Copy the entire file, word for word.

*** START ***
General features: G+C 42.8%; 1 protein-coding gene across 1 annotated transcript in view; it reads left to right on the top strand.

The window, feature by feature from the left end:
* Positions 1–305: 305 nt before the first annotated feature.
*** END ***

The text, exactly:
General features: G+C 42.8%; 1 protein-coding gene across 1 annotated transcript in view; it reads left to right on the top strand.

The window, feature by feature from the left end:
* Positions 1–305: 305 nt before the first annotated feature.